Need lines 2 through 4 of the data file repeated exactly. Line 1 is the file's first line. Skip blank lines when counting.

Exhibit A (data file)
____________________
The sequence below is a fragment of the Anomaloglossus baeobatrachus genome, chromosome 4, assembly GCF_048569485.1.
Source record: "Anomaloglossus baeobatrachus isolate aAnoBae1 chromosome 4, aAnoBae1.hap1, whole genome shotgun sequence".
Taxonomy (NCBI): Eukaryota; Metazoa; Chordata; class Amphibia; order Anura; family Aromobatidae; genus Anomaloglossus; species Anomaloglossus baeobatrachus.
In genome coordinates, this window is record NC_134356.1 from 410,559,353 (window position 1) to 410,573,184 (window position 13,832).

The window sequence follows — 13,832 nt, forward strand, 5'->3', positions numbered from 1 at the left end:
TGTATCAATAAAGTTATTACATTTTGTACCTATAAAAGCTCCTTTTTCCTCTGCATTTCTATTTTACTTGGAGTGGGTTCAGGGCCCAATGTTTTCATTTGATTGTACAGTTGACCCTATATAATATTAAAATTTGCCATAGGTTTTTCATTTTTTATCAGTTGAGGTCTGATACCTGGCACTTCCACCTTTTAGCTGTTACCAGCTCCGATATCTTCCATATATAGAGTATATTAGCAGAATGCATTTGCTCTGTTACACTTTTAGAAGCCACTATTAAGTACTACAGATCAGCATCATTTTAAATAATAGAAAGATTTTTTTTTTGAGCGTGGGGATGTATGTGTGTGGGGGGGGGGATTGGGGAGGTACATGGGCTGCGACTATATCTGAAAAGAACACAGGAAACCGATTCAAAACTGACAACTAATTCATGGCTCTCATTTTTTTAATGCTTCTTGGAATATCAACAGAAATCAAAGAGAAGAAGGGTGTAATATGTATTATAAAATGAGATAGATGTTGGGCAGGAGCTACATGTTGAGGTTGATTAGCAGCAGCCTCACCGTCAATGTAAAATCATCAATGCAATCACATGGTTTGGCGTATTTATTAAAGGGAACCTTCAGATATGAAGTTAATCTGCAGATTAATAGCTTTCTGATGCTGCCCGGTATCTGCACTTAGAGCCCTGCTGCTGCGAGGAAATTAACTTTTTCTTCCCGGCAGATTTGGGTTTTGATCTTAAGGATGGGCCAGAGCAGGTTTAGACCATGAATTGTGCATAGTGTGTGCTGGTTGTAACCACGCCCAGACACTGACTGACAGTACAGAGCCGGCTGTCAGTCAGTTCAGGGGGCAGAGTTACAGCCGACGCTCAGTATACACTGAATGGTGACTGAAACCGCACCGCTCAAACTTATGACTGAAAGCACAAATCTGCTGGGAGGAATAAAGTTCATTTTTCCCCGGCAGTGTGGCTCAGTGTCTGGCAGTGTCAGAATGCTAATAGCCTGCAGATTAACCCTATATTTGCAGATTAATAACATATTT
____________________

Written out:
Source record: "Anomaloglossus baeobatrachus isolate aAnoBae1 chromosome 4, aAnoBae1.hap1, whole genome shotgun sequence".
Taxonomy (NCBI): Eukaryota; Metazoa; Chordata; class Amphibia; order Anura; family Aromobatidae; genus Anomaloglossus; species Anomaloglossus baeobatrachus.
In genome coordinates, this window is record NC_134356.1 from 410,559,353 (window position 1) to 410,573,184 (window position 13,832).